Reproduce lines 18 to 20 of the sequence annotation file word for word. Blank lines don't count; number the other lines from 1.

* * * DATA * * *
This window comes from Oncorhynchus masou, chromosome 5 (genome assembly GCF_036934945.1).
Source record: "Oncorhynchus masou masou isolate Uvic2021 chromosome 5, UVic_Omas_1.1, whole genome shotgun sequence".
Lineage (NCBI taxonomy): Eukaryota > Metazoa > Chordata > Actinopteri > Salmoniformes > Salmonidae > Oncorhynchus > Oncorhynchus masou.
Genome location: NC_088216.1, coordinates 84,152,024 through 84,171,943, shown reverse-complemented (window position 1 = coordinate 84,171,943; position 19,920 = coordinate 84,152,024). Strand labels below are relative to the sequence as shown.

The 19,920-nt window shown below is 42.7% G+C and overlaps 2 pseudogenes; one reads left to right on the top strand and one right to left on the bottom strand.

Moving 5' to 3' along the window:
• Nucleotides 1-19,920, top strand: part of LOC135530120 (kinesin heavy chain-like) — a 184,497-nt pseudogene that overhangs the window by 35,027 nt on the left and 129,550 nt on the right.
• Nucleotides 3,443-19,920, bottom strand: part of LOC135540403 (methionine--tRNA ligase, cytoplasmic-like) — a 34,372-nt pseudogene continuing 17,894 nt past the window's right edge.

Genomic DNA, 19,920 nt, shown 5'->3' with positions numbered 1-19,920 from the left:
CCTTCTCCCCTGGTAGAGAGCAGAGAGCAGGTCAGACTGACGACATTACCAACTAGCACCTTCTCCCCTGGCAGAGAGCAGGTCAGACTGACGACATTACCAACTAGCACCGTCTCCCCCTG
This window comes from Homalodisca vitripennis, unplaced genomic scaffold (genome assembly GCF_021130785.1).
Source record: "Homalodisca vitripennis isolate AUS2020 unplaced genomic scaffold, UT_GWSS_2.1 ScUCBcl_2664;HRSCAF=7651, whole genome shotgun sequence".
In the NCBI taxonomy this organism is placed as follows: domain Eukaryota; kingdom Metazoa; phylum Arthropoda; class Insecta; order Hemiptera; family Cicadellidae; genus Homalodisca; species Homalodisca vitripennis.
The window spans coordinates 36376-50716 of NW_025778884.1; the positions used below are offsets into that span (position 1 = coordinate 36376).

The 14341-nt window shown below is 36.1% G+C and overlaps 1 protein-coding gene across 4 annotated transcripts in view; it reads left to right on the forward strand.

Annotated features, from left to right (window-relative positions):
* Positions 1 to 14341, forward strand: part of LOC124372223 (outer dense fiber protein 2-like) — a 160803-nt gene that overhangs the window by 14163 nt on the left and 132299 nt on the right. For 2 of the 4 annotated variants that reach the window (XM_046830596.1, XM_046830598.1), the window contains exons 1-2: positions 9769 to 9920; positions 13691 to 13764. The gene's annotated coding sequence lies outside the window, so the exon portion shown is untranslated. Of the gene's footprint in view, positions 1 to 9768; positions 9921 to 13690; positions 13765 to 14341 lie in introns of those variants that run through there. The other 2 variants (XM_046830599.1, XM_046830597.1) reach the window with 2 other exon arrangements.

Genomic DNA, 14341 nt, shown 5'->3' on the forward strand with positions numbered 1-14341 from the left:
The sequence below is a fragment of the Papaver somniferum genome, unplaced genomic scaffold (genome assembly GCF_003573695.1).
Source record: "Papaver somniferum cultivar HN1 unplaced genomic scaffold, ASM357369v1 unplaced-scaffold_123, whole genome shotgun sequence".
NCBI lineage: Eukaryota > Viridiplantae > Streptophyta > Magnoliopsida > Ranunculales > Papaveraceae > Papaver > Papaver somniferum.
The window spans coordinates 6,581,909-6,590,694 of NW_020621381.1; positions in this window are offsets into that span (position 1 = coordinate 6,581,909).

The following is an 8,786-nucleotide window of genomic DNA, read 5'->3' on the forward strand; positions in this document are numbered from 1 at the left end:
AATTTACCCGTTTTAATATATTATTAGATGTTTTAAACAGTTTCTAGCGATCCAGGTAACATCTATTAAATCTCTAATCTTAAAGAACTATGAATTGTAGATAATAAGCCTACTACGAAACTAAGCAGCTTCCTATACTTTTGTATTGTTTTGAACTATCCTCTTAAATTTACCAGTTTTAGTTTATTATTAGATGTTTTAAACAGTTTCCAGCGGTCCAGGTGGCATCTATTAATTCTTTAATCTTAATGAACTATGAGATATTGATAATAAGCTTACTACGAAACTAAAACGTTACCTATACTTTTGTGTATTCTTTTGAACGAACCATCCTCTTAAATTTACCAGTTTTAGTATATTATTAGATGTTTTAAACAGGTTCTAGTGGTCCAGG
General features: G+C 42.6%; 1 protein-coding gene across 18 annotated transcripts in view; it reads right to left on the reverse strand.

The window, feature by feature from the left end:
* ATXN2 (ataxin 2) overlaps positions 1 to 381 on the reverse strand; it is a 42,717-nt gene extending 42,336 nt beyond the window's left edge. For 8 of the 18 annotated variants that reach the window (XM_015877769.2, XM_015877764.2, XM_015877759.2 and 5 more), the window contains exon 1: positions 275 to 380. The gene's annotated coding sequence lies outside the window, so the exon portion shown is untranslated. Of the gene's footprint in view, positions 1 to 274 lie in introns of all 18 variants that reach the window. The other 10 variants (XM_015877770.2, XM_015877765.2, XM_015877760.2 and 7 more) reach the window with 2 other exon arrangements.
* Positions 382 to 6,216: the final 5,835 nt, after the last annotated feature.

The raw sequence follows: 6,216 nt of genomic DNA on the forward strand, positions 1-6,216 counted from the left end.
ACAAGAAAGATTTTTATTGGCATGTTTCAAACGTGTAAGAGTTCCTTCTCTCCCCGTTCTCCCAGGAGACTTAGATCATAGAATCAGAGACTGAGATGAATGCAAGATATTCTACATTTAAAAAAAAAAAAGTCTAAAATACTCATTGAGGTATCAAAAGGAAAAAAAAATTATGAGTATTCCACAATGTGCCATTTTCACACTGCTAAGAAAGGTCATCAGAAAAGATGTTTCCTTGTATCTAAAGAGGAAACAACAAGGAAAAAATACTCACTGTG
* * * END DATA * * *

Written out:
Genomic DNA, 14341 nt, shown 5'->3' on the forward strand with positions numbered 1-14341 from the left:
The sequence below is a fragment of the Papaver somniferum genome, unplaced genomic scaffold (genome assembly GCF_003573695.1).
Source record: "Papaver somniferum cultivar HN1 unplaced genomic scaffold, ASM357369v1 unplaced-scaffold_123, whole genome shotgun sequence".